MARQUETTE – Students at Marquette Alternative High School are preparing to build a new disc golf course near the Vandenboom campus in Marquette Township.
“We want to develop this as part of our alternative curriculum and just to encourage healthy habits and outdoor time for our students, as well as township residents,” said Brian Prill, a teacher at MAHS.
Prill developed a similar project when he taught in Grand Marais with the Burt Township School District.
“The first course in Grand Marais had pretty enormous success and drew a lot of people and economic activity in the area,” he said.
Rather than using a club and ball, disc golf is played by throwing a Frisbee. And similar to traditional golf, the object of the game is to complete each hole in as few tries as possible.
The sport was formalized in the 1970s, according to the Professional Disc Golf Association, and while the hole can be a number of disc golf targets, the most common is an elevated metal basket.
The Marquette Township course, which is planned to be named Eagle Rock, would be the fifth such course in the area, following one at the Al Quaal Recreation Area in Ishpeming, the Silver Creek course in Chocolay Township, the Powder Mill course and one at Bothwell Middle School, both in Marquette.
The Eagle Rock course near Vandenboom is being developed as part of an Economics and Government class project, according to a letter Prill and students wrote to township officials.
“The ultimate goal of the project is to provide the student body of MAHS with a positive outdoor recreational activity that will encourage positive behaviors and enable students to see the positive economic benefits of developing recreational areas, while also having students interact with local bodies of government to accomplish a goal to better serve their community,” the letter states.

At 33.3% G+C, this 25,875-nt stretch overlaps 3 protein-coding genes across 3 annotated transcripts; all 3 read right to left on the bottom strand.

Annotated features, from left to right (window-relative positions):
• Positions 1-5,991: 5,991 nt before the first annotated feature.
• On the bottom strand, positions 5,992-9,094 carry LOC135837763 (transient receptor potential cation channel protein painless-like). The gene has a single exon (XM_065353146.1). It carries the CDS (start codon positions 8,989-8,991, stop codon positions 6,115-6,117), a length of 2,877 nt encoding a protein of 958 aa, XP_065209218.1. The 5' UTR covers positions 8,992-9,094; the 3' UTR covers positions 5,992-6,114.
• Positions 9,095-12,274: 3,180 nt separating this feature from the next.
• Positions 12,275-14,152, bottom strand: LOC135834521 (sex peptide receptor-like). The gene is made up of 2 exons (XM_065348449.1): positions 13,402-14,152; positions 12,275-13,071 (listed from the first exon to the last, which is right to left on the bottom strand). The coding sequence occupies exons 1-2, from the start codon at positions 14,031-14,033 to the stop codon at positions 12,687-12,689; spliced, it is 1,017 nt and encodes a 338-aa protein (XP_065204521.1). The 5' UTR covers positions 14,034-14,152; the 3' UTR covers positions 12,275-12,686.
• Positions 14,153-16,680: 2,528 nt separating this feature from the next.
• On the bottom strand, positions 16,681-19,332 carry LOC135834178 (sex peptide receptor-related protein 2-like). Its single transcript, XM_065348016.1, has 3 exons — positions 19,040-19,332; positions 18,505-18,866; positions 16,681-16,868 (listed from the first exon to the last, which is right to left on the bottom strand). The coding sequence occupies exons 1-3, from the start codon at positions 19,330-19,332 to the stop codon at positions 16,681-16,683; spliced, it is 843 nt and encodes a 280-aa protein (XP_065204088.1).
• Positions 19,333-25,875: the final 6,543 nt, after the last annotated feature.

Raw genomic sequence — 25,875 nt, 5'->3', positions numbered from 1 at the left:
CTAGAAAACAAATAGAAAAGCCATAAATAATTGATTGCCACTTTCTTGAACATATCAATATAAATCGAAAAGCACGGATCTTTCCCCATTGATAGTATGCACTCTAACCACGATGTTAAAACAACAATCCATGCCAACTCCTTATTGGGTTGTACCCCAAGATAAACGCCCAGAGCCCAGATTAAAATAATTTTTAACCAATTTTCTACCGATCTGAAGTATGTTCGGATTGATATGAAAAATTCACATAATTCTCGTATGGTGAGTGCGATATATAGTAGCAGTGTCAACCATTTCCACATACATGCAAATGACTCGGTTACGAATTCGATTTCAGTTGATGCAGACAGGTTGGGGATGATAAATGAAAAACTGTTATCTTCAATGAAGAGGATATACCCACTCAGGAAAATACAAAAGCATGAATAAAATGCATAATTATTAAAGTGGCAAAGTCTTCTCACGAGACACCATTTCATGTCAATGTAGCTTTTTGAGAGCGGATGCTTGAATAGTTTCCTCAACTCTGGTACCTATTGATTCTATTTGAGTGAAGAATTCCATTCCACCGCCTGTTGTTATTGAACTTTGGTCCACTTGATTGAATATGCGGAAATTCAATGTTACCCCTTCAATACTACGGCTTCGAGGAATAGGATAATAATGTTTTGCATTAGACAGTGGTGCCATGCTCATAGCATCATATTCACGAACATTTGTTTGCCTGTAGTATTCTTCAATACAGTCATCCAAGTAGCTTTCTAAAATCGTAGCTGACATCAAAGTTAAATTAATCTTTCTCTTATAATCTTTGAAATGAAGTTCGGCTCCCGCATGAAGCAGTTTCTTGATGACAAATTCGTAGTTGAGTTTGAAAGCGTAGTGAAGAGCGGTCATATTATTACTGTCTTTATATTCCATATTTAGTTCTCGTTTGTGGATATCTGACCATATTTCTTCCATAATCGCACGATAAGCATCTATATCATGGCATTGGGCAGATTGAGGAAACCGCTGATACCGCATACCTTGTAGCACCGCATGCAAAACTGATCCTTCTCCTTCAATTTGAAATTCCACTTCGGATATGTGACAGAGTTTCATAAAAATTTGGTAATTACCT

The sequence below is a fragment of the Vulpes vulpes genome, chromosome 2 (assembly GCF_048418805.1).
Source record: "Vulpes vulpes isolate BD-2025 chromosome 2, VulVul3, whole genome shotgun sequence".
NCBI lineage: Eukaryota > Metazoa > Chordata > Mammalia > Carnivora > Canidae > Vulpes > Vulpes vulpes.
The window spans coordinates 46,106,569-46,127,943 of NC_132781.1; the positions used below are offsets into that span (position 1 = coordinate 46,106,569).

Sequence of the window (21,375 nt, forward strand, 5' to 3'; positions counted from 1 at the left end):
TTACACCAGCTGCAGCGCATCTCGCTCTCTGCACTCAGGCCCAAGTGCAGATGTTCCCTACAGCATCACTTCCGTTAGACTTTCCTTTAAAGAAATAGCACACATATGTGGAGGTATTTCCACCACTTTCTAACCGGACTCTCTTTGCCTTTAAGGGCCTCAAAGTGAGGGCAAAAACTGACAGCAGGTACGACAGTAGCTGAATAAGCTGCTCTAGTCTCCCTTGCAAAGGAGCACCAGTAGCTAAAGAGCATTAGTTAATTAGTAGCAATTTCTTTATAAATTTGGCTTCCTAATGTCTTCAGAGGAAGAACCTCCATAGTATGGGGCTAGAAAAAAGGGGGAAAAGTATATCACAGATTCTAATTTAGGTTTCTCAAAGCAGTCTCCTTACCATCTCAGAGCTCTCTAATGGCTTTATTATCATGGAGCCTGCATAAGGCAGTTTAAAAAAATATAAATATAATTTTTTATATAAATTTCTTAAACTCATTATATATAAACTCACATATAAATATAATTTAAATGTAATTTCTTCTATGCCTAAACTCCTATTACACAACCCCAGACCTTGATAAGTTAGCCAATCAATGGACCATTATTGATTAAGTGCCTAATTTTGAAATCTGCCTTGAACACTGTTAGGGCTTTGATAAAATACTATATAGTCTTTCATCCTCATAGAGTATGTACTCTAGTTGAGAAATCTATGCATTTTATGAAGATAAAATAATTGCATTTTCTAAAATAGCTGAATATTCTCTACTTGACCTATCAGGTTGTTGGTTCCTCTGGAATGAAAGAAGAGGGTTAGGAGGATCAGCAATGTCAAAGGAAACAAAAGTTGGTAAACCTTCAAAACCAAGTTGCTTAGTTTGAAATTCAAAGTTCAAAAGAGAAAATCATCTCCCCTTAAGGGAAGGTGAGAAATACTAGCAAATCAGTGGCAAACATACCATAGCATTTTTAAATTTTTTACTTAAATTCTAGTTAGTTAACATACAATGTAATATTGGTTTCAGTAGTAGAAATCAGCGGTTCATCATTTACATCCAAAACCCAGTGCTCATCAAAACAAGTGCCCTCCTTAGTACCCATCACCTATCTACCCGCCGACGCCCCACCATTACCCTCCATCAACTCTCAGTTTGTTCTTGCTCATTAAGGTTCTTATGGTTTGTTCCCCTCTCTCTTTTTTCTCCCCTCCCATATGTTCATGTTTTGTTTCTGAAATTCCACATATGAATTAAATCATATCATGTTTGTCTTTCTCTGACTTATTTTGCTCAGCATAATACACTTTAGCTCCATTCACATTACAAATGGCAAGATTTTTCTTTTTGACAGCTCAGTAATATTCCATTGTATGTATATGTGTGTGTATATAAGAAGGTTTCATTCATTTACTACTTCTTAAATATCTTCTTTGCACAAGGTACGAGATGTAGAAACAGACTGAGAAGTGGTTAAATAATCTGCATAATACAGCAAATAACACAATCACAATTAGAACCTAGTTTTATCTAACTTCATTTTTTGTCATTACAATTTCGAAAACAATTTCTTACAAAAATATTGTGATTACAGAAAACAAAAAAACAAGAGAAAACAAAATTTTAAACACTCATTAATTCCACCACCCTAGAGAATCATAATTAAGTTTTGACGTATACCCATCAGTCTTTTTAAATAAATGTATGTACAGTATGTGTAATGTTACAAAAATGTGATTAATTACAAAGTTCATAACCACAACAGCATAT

The township board on Tuesday approved of the project and unanimously decided to award $2,000 toward development of the course, which is close to the township’s recently revitalized Lions Field Recreation Area, near Erie Avenue and Cherry Street.
“I think it comes into play well with our recreation field, so why not have it,” Trustee Danny Pompo said.
The total project is expected to cost about $10,000.
Prill said they’ve already received a grant of $1,000 to be used on the course from Project UNIFY, which is associated with the Special Olympics, and the group is also seeking additional funding to cover the remainder of the cost.
In addition to helping survey the property, and design and build the course, students will also help write the grant requests, which will likely take place over the winter, Prill said.
“This is one of the things I value most about this school – the experience of being able to put this disc golf course in,” said Alec Glenn, a senior at MAHS.
The 18-hole course will take players on a run through a wooded area near the Vandenboom school that could probably be completed in 45 minutes, Prill explained.
The course will be open to the public and have a kiosk explaining the basic rules of the sport, and future maintenance is expected to be provided by MAHS students.
“It’s just a great sport for young people,” Prill said. “It has a low-threshold cost, there’s not a lot of equipment needed and it’s a popular thing for young kids to go out in small groups and play.”
Prill said he hopes to have the Eagle Rock course completed by October 2016.
Ryan Jarvi can be reached at 906-228-2500, ext. 242. His email address is firstname.lastname@example.org.